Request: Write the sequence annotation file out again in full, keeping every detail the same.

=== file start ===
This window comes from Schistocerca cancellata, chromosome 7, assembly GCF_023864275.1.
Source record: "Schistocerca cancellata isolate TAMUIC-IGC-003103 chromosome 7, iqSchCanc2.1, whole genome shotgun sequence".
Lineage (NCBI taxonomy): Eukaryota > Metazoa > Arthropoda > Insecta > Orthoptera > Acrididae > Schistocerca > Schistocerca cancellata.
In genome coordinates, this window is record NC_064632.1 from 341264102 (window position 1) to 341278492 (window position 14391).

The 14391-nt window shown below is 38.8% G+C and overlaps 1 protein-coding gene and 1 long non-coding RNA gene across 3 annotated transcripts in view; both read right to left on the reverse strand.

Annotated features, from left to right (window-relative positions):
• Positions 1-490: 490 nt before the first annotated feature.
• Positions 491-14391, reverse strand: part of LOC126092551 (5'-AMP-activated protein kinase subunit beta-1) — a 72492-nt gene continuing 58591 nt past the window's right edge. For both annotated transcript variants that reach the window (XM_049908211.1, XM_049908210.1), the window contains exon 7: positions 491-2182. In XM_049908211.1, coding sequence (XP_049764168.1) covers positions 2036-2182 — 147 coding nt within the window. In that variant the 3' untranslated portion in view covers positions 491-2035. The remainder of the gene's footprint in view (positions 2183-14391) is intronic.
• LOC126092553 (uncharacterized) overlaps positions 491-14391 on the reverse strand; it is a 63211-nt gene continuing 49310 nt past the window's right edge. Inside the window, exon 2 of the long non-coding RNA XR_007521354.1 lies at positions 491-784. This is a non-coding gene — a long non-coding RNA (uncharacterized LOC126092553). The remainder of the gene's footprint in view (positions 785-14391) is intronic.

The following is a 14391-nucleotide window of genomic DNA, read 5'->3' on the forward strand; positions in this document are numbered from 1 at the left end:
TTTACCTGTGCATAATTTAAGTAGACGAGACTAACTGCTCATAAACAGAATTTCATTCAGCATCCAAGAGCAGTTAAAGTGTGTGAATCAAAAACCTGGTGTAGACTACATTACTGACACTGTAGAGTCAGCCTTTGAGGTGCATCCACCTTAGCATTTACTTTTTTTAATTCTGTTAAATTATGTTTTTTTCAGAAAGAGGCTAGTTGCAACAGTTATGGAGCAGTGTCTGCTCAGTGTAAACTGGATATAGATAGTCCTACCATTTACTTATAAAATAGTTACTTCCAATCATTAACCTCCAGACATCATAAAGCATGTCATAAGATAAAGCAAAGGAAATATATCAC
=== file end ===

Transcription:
This window comes from Schistocerca cancellata, chromosome 7, assembly GCF_023864275.1.
Source record: "Schistocerca cancellata isolate TAMUIC-IGC-003103 chromosome 7, iqSchCanc2.1, whole genome shotgun sequence".
Lineage (NCBI taxonomy): Eukaryota > Metazoa > Arthropoda > Insecta > Orthoptera > Acrididae > Schistocerca > Schistocerca cancellata.
In genome coordinates, this window is record NC_064632.1 from 341264102 (window position 1) to 341278492 (window position 14391).

The 14391-nt window shown below is 38.8% G+C and overlaps 1 protein-coding gene and 1 long non-coding RNA gene across 3 annotated transcripts in view; both read right to left on the reverse strand.

Annotated features, from left to right (window-relative positions):
• Positions 1-490: 490 nt before the first annotated feature.
• Positions 491-14391, reverse strand: part of LOC126092551 (5'-AMP-activated protein kinase subunit beta-1) — a 72492-nt gene continuing 58591 nt past the window's right edge. For both annotated transcript variants that reach the window (XM_049908211.1, XM_049908210.1), the window contains exon 7: positions 491-2182. In XM_049908211.1, coding sequence (XP_049764168.1) covers positions 2036-2182 — 147 coding nt within the window. In that variant the 3' untranslated portion in view covers positions 491-2035. The remainder of the gene's footprint in view (positions 2183-14391) is intronic.
• LOC126092553 (uncharacterized) overlaps positions 491-14391 on the reverse strand; it is a 63211-nt gene continuing 49310 nt past the window's right edge. Inside the window, exon 2 of the long non-coding RNA XR_007521354.1 lies at positions 491-784. This is a non-coding gene — a long non-coding RNA (uncharacterized LOC126092553). The remainder of the gene's footprint in view (positions 785-14391) is intronic.

The following is a 14391-nucleotide window of genomic DNA, read 5'->3' on the forward strand; positions in this document are numbered from 1 at the left end:
TTTACCTGTGCATAATTTAAGTAGACGAGACTAACTGCTCATAAACAGAATTTCATTCAGCATCCAAGAGCAGTTAAAGTGTGTGAATCAAAAACCTGGTGTAGACTACATTACTGACACTGTAGAGTCAGCCTTTGAGGTGCATCCACCTTAGCATTTACTTTTTTTAATTCTGTTAAATTATGTTTTTTTCAGAAAGAGGCTAGTTGCAACAGTTATGGAGCAGTGTCTGCTCAGTGTAAACTGGATATAGATAGTCCTACCATTTACTTATAAAATAGTTACTTCCAATCATTAACCTCCAGACATCATAAAGCATGTCATAAGATAAAGCAAAGGAAATATATCAC